A coworker taught me to use that adverb. It allows me to say something is done, but if it’s not done I’m not wrong. There are a few odd pieces left to finish, but nothing that involves much real work. Nothing in my house is standard though, so here’s a few things that happened that are worth talking about.
The skylight shaft. I wanted to line it with antique V groove paneling like period ones were, but I missed out on the free material because I’m slow. Drywall it is. And hey, this was easier to do.
I couldn’t mark them as fast as he cuts. He didn’t even let the saw turn off in between. So these blocks went in under the stairs and let the drywall be up between the supports like so. No more stooping! Until I reach the bottom.
Then there’s the vestibule. I had this awkward gap between the door frame and the brick when the plaster came down, so to fill it I’m building the wall out and putting jamb extensions around the front door. But my walls are brick and my brick is crumbly, so there’s kinda nothing to nail anything to. You know how these things went before. I bring my dad in, we stare at it for an hour. I write a whole blog post trying to figure out what I’m doing. Then we come up with something that works and it takes a month to build. Not the Irishman. He built me these nailing flanges and framed the wall with my scrap wood and extra metal tracking lickety split!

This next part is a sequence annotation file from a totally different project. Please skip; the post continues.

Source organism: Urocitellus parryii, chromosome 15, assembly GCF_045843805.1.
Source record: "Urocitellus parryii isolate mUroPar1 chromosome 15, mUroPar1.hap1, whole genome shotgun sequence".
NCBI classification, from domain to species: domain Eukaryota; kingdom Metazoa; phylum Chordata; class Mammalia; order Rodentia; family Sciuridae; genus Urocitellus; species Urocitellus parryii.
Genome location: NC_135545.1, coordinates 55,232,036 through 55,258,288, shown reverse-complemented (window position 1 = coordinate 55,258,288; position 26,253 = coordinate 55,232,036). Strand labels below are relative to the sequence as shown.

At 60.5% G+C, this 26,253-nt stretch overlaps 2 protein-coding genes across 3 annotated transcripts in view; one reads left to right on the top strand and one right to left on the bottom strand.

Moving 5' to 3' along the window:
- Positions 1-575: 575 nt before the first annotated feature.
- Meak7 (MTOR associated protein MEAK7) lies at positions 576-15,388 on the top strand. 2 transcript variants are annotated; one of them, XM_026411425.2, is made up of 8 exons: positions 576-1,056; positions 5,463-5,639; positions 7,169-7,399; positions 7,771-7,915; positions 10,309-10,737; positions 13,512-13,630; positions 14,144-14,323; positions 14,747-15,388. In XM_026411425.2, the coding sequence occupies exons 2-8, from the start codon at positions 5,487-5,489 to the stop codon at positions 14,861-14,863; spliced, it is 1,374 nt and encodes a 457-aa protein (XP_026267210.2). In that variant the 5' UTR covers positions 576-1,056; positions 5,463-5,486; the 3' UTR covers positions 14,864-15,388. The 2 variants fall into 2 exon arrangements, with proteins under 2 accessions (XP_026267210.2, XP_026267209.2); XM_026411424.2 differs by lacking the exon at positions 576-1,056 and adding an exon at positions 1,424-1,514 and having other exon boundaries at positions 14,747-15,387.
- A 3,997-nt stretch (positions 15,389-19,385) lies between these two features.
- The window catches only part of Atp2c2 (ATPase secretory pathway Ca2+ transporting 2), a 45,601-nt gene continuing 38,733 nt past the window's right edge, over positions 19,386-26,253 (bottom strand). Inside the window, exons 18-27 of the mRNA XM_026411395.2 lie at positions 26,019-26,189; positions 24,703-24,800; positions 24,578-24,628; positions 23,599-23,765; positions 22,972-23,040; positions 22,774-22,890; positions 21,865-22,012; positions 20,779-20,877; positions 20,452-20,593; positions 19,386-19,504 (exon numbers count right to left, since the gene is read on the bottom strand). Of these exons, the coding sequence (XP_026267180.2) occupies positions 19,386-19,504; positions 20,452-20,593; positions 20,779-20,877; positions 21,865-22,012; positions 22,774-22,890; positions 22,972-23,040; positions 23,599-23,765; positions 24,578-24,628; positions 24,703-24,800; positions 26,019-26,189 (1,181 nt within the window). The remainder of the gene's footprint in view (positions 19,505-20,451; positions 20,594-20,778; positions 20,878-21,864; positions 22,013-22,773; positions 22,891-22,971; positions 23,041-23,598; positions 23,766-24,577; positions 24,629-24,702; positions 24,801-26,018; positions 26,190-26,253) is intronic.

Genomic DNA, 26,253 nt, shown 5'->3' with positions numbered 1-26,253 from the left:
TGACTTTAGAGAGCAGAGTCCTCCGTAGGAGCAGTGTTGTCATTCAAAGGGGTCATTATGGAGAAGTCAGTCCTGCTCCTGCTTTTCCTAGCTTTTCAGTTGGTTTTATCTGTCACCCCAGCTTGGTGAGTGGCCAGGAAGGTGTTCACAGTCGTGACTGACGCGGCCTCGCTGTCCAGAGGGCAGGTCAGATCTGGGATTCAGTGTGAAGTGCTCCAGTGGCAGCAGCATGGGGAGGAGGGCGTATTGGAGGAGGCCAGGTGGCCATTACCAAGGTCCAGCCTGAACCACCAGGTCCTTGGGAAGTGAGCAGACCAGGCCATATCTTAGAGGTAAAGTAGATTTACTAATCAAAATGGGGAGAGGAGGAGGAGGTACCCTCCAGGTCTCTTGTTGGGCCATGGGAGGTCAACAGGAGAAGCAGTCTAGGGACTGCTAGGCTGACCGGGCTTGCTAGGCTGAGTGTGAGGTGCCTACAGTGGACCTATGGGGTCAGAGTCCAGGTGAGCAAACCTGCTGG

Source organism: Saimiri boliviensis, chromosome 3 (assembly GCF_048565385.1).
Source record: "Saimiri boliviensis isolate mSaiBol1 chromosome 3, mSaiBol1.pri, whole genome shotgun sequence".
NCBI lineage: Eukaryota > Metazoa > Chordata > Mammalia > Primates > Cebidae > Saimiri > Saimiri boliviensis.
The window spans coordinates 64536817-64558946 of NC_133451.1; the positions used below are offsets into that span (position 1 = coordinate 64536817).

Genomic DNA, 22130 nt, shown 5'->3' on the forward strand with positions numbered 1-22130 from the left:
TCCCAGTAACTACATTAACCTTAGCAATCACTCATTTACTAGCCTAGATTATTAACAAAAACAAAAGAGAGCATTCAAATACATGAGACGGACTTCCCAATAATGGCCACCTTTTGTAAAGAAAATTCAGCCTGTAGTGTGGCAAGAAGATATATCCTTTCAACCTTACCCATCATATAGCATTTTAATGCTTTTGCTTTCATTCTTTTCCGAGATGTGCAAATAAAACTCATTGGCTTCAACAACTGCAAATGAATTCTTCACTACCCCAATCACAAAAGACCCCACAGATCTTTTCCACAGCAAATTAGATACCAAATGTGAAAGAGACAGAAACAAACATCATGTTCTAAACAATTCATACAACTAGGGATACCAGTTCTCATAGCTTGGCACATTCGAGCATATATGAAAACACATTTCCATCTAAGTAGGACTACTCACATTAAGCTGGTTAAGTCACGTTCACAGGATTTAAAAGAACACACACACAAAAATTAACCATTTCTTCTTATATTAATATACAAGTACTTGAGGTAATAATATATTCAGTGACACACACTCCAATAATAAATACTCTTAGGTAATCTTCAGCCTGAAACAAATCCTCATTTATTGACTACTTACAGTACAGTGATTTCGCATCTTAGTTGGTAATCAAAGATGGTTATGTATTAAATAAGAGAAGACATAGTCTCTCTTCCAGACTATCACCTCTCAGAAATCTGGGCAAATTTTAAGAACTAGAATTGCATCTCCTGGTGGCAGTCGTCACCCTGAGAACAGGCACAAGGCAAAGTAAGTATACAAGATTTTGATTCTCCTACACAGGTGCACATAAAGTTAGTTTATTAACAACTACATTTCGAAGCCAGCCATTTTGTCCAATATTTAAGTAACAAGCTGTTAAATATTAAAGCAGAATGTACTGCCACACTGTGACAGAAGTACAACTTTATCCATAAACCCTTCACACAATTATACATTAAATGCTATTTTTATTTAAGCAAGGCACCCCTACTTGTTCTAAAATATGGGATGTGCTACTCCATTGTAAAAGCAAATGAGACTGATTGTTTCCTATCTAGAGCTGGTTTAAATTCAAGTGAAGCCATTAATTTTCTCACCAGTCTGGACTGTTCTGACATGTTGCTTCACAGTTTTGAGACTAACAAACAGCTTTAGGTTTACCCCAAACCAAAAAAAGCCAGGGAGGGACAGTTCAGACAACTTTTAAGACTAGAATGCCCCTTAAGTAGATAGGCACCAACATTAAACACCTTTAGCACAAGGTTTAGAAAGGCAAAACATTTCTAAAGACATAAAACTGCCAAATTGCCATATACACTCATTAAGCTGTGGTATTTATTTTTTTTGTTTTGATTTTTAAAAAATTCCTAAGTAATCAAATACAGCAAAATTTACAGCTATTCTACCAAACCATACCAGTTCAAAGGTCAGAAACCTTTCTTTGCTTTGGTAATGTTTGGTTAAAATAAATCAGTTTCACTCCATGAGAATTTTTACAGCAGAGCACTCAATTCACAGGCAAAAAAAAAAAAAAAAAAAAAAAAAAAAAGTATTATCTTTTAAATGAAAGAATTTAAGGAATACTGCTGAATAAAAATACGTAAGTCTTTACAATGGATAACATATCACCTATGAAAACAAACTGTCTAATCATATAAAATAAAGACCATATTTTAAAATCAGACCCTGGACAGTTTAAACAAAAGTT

One thing to note here: my vestibule plaster might have been restorable. About 3 square feet of the wall were coming loose and there was a big hole in the ceiling. I wanted to save it, but then I also wanted to do less work. In the end, burnout won. But I will be paneling the lower half of the wall that used to have the plastic tiles. Top half has 3/8″ drywall glued onto the original plaster, bottom half will have 3/8″ cabinet grade plywood.
And the Irishman offered to source cedar sheeting for the upstairs hall coat closet. It wasn’t available, so up went the drywall. And this plastic access panel for the plumbing. I’m glad it’s in a closet; if it had been in the hallway I would have insisted upon doing something harder.
And the linen closet, where the plaster was really falling apart worse than anywhere. Again the drywall is glued right over it. Having the plaster underneath makes the drywall feel more solid but even on walls where the plaster was in good shape, when I bang the walls you can hear pieces of it falling. Hmm… I guess that’s now part of the house’s charm.
So that’s where we are. Next post we’ll get to look forward.